Buying a home is not like shopping for anything else. For some, a car, boat or other big investment might come in second. But, despite the significant importance of buying a home, many buyers still fail to have a strategy to go about determining which home they really want.
Today, there are many systems available to help buyers. There is plenty of information online from articles to sites that have calculators to determine how much home you can afford. There are even apps to store your notes, photos, and links of your favorite home so that they’re accessible on your mobile devices and smartphones.
However, in this column, we’re going back to the basics. I discovered a sheet that’s offered by HUD. It’s a good tool for buyers to use to make notes. Some buyers simply bring along a notepad and jot information down on sheets of paper. By doing this they often run the risk of not making good enough notes to decipher later when they’re trying to review what they liked or didn’t like. Also, without a standard form, the notes buyers take can vary drastically from home to home.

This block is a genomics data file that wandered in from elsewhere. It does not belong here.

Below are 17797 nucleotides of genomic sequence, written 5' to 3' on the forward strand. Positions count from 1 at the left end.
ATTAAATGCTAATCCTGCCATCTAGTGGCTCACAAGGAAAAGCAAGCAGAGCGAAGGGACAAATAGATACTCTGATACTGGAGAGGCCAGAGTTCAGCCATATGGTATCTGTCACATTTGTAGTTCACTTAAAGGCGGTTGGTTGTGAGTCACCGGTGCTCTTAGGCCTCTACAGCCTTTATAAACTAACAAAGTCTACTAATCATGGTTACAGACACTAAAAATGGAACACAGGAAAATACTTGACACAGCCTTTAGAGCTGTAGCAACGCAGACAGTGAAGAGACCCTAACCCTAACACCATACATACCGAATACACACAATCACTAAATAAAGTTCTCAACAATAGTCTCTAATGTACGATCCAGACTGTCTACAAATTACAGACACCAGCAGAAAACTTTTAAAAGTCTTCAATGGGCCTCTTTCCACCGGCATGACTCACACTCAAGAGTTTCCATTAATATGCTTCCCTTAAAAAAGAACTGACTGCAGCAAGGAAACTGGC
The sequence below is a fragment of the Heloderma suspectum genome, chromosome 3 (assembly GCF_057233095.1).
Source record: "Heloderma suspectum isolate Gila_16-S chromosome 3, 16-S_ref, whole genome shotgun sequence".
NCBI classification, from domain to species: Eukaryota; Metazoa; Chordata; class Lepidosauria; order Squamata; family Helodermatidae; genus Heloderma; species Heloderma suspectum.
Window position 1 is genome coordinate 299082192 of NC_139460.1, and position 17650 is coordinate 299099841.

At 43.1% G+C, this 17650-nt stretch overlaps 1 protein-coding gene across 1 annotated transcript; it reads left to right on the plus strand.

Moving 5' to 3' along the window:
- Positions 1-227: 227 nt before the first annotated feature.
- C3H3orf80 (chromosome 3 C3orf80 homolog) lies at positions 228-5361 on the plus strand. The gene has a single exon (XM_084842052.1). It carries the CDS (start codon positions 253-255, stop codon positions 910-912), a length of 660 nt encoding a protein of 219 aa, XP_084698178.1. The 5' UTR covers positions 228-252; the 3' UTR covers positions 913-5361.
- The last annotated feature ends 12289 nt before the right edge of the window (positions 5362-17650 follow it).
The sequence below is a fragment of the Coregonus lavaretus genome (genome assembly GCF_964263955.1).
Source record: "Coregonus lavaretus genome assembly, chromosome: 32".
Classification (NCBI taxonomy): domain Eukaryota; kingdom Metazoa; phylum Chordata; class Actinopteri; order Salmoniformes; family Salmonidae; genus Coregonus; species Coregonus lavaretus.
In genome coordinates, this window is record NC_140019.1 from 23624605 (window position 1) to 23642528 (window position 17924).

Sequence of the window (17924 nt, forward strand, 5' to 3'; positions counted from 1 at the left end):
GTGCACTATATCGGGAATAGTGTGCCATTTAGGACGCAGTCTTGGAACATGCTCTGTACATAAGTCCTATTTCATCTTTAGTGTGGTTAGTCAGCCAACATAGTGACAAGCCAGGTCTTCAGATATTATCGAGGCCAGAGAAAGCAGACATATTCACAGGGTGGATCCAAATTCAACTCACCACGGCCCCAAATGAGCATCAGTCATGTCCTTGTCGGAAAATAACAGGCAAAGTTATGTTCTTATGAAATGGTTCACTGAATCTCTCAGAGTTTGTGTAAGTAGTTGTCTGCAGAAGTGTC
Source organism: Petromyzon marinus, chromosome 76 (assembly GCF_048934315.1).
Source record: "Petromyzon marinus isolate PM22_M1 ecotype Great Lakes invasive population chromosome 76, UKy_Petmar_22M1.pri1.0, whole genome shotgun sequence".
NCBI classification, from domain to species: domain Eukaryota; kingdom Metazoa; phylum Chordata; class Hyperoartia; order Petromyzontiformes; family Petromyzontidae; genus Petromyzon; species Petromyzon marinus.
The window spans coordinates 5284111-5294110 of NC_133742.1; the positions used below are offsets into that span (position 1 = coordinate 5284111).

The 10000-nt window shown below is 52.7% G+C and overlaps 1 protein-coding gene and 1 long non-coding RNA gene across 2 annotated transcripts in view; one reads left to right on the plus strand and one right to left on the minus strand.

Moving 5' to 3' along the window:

Printing out a form like the one mentioned above, or creating one based on this form, allows you to have a handy tool to put the information about the homes you view in one central place. It’ll make it that much easier when you’re ready to review the homes.
I suggest getting a three-ring binder and placing many copies of this form in the binder. Include blank notepaper as well. Make sure there are pockets to store loose pages, cards, etc.